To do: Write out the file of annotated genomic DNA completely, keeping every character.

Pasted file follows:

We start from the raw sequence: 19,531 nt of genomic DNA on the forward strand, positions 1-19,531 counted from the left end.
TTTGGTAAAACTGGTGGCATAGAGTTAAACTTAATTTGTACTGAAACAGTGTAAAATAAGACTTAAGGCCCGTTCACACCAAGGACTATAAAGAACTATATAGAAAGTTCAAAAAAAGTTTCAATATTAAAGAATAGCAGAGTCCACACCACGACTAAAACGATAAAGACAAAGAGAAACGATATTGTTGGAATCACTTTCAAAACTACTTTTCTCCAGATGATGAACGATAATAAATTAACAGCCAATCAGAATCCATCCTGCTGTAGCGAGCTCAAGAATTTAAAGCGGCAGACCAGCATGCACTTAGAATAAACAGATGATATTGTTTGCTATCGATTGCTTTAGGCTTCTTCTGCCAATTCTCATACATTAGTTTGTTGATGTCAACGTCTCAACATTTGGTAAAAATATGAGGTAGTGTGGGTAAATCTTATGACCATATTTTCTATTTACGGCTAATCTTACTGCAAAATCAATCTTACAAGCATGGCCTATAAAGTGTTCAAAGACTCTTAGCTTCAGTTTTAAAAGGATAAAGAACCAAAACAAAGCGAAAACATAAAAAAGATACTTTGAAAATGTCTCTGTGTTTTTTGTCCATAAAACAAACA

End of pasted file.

We start from the raw sequence: 19,531 nt of genomic DNA on the forward strand, positions 1-19,531 counted from the left end.
TTTGGTAAAACTGGTGGCATAGAGTTAAACTTAATTTGTACTGAAACAGTGTAAAATAAGACTTAAGGCCCGTTCACACCAAGGACTATAAAGAACTATATAGAAAGTTCAAAAAAAGTTTCAATATTAAAGAATAGCAGAGTCCACACCACGACTAAAACGATAAAGACAAAGAGAAACGATATTGTTGGAATCACTTTCAAAACTACTTTTCTCCAGATGATGAACGATAATAAATTAACAGCCAATCAGAATCCATCCTGCTGTAGCGAGCTCAAGAATTTAAAGCGGCAGACCAGCATGCACTTAGAATAAACAGATGATATTGTTTGCTATCGATTGCTTTAGGCTTCTTCTGCCAATTCTCATACATTAGTTTGTTGATGTCAACGTCTCAACATTTGGTAAAAATATGAGGTAGTGTGGGTAAATCTTATGACCATATTTTCTATTTACGGCTAATCTTACTGCAAAATCAATCTTACAAGCATGGCCTATAAAGTGTTCAAAGACTCTTAGCTTCAGTTTTAAAAGGATAAAGAACCAAAACAAAGCGAAAACATAAAAAAGATACTTTGAAAATGTCTCTGTGTTTTTTGTCCATAAAACAAACA